Bush 43 won two terms but left a nation mired in wars in Iraq and Afghanistan and facing a financial catastrophe.

Despite this the savagery of the popular Republican backlash against the Obama presidency has had led to some reimagining of the W’s era in the White House. A popular line of Republican merchandise has an image of W. Bush with the slogan “Miss me yet?” underneath it.

Jeb Bush’s own political record will cut both ways too. As governor of Florida he ran a conservative administration – small on government, big on death penalty – but since he last ran for office the Republican Party has been dragged further to the right by the Tea Party.

Jeb now finds himself on the wrong side of two major Republican issues – education and immigration.

Jeb supports what is known as the Common Core education standards. This is a set of nationwide standards that states are required to meet. This has become a flashpoint for many Tea Party Republicans who see it as federal government over-reach.

But it is on immigration that Bush stands apart from the pack the most. Bush has lived in Venezuela, done business with Cuban-Americans and married a Mexican. During the height of the debate over immigration earlier this year when many Republicans were calling mass deportations and a militarised southern border, he said of undocumented immigrants,  “Yes, they broke the law, but it’s not a felony. It’s an act of love. It’s an act of commitment to your family.”

That is to say that Jeb Bush has a record that could significantly eat into the election-winning advantage Democrats have among America’s rapidly growing Latino population, but could cost him a Republican primary.

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Shanghai night field

Although Jeb Bush has taken a step towards announcing plans to run for president, the field of Republican contenders for the White House in 2016 remains open. Below is list of possibles candidates.

Jeb Bush – The only two-term Republican governor of Florida and the son and brother of a president.

Chris Christie – Governor of blue New Jersey and an early front runner, but now tainted by scandal involving punishing political opponents.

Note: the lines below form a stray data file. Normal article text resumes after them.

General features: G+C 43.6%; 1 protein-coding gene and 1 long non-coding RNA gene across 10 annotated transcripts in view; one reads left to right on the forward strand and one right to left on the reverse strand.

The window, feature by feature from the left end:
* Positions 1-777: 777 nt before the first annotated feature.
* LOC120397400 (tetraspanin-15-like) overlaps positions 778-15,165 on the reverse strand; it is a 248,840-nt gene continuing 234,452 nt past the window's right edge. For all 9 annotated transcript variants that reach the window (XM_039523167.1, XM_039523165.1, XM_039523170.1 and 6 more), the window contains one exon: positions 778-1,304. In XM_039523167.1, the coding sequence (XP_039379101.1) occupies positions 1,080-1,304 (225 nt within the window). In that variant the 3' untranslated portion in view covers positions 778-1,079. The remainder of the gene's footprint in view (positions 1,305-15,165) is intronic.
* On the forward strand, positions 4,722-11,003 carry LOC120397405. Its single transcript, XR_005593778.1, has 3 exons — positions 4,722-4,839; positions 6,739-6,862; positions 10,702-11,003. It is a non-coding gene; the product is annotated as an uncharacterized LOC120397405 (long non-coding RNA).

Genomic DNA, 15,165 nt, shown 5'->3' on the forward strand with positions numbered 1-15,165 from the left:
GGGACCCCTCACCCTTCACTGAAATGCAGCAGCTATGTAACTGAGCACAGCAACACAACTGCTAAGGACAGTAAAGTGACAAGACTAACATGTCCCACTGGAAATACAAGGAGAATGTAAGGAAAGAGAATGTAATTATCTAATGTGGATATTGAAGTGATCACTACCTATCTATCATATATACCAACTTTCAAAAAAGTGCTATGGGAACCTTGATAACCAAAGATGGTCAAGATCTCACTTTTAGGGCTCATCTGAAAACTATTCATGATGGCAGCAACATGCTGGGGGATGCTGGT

Rand Paul – Libertarian first-term senator from Kentucky, who has taunted Chris Christie as the “king of bacon” for his alleged fondness for spending that benefits New Jersey.

Ben Carson – Retired African-American neurosurgeon, who emphasises cultural issues and currently polls second among Republicans for the 2016 nomination.

Scott Walker – Wisconsin governor, who has won three state-wide races and is known for his fierce assaults on public unions.

Rick Perry – Governor of Texas for over 14 years, he foundered as a presidential candidate in 2012, but is back courting Tea Party voters.

Bobby Jindal – Governor of Louisiana, who is liked by social conservatives and is positioning himself as an education and energy policy reformer.

Paul Ryan – Wisconsin congressman, who is a tireless tax cutter and served as Mitt Romney’s vice-presidential candidate in 2012.

Ted Cruz – First-term Texas senator, who is the darling of the Tea Party, but is disliked as much by the Republican establishment as he is by Democrats.

Marco Rubio – First-term Florida senator mostly famous for being young and Hispanic, and probably out of the running if Jeb Bush is in.

Lindsey Graham – Three-term senator from South Carolina, who is close to John McCain and would run almost as a clone, but without the respected war record.

John Kasich – Budget-slashing governor of Ohio, who spent 18 years in Congress and six years as a pundit at Fox News.